How is your 2019? Ours has been a bit wetter than normal, but riding is still a top priority. We ride differently in the wintertime compared to other times of the year. We take easy on the horses. The rides are generally walk/trot and geared more to running the dogs than working the horses. Do you have different styles at different times of the year?
As horses age, it gets a bit more challenging to ride like we rode when they were younger. Dusty is 23 and Jessie is 19 years old now. And, of course, Ranae and I are in our mid-sixties, so we are no spring chickens either. We vaccinate regularly, but Dusty came down with a case of the flu. He was off his feed and his temperature was 105! We got him to the vet. He was treated with immune system stimulants, long-acting antibiotics, fluids, and mineral oil. Thankfully he rebounded quickly. In a week or so he was back to his old self.
Having a Spare Horse
A reoccurring, nagging injury plagues Jessie, my 19-year-old mare. It’s one of those very frustrating types of injuries. It first appeared 3 or 4 years ago as a mild lameness. A workup and evaluation by one of the top vets in our area came to no definitive conclusion. After stall rest and a month of hydrotherapy (swimming on a treadmill), she bounced back nicely.
In early January we rode with a group in the foothills. The terrain was a lot of up and down and the footing was a bit rocky. Yep, you guessed it. The lameness came back.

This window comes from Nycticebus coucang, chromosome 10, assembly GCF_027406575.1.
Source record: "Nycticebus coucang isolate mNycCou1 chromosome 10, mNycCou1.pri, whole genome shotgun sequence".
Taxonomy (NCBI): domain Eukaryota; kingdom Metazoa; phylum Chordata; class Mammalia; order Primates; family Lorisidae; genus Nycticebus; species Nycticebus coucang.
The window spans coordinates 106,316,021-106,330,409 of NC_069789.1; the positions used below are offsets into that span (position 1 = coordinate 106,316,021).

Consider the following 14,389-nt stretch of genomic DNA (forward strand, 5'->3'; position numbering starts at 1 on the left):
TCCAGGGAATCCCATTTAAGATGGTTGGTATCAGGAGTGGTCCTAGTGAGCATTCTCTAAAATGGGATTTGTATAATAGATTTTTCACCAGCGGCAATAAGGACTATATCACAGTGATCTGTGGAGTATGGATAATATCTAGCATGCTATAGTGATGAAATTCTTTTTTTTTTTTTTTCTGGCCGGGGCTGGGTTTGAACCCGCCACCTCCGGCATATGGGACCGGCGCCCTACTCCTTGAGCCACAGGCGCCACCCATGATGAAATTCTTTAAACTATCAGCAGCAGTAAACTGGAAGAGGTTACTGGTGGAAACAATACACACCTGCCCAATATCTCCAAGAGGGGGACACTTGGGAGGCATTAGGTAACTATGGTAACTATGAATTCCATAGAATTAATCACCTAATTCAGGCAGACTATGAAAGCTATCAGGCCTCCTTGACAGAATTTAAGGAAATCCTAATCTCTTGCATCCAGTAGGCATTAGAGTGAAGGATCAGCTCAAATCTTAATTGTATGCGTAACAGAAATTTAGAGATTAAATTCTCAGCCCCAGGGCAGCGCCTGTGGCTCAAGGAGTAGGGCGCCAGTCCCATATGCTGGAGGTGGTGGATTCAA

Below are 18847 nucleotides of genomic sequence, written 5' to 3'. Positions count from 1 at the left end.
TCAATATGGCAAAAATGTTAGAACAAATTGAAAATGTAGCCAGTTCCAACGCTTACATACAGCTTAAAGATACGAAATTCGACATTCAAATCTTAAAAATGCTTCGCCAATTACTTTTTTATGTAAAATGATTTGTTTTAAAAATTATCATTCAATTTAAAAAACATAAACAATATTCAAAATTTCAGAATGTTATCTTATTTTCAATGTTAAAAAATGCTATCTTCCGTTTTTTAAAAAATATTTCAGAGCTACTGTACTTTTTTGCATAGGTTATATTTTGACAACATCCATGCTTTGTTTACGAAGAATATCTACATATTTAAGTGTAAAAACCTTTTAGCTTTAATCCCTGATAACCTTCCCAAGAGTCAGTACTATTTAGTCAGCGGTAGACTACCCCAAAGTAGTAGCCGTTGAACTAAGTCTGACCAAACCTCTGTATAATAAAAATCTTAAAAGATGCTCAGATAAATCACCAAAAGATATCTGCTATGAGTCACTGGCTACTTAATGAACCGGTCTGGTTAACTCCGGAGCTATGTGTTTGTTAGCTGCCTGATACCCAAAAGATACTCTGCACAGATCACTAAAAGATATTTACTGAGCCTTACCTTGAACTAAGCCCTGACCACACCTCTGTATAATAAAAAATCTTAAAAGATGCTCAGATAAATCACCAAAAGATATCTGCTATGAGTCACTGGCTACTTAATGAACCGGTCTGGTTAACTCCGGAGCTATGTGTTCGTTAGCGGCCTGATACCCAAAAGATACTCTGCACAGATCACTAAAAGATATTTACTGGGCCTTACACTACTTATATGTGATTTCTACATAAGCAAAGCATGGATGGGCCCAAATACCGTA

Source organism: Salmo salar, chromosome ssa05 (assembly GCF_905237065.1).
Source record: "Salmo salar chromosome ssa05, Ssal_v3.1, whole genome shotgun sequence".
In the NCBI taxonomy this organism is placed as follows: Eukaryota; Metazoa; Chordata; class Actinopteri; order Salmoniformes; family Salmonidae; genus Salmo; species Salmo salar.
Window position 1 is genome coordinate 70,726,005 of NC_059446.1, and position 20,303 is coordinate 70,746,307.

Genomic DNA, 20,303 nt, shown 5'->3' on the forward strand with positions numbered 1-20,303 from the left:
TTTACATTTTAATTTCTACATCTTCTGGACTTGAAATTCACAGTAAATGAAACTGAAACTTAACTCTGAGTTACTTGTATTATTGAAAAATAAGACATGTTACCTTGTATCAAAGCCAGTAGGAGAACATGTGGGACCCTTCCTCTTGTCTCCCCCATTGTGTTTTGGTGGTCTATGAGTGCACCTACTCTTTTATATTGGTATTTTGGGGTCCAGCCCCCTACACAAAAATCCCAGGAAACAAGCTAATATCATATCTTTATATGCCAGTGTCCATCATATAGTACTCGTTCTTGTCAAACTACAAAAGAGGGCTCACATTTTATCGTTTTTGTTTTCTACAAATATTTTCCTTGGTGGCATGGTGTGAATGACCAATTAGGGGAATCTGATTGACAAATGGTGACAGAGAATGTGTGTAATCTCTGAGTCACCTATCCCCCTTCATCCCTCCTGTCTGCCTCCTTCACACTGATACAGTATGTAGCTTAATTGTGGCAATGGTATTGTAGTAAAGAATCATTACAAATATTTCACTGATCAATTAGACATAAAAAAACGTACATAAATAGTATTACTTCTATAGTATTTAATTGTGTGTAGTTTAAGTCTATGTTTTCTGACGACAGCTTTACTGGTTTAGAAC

Scratch, the Tehachapi mustang, is a blessing. During Dusty’s illness, my wife rode Jessie. When Jessie was down, Scratch stepped in.
So other than keeping the horses healthy, it’s been a challenge keeping the pens dry. Here in central California, rain and dry weather alternate. Just about the time the pens dry out, another storm arrives in to dump more water. It’s good for the countryside and the farmers. I’m not complaining. It just takes a little more diligence on our part to keep the horses comfortable.
The Podcast and Other Projects
Producing new shows is challenging. Currently, I’m enrolled in two classes at Bakersfield College. I’m trying to improve my storytelling skills by taking a video production class. A woodworking class helps maintain my sanity. All the back episodes are still available through iTunes and on the website. I could use your help. For years learning more about your horse and horsemanship was the focus of the show. Do you think that is still a valid area to focus? Many people get their information from a local trainer, online program, or barn mate. There are stories about horses and horsemanship I want to tell. They take a little more work to uncover. Not everyone wants to talk to a guy with a microphone, but I’m trying.
If you have an idea for a story please pass it along. Thanks again for hanging out, and go have some fun with your horses!
I love your show and it is hugely valid! I haven’t found a horse podcast that I enjoy as much as the woah podcast, you have a great “radio” presence and I love how the show covers really diverse areas. I think you started the show as a way to find out more on horses and horsemanship…and YOU have learned so much, but do you think you now know everything? Of course not! Since I want you to keep going, selfishly, I encourage you to think on your motivations and make sure you are doing the podcast for you , and living your life the way you want. …
Thanks, Jo. I appreciate the comments. While the podcast hasn’t drawn the large audience I had hoped for, I have learned so much. We’ve come a long way since that first episode.
I’ve gone back to school to learn more about stories and storytelling and hope to focus on stories about horses and the people who would find life empty without them. That’s my passion, and I’ll keep pursuing it as long as I can.
Thanks for listening and supporting the show.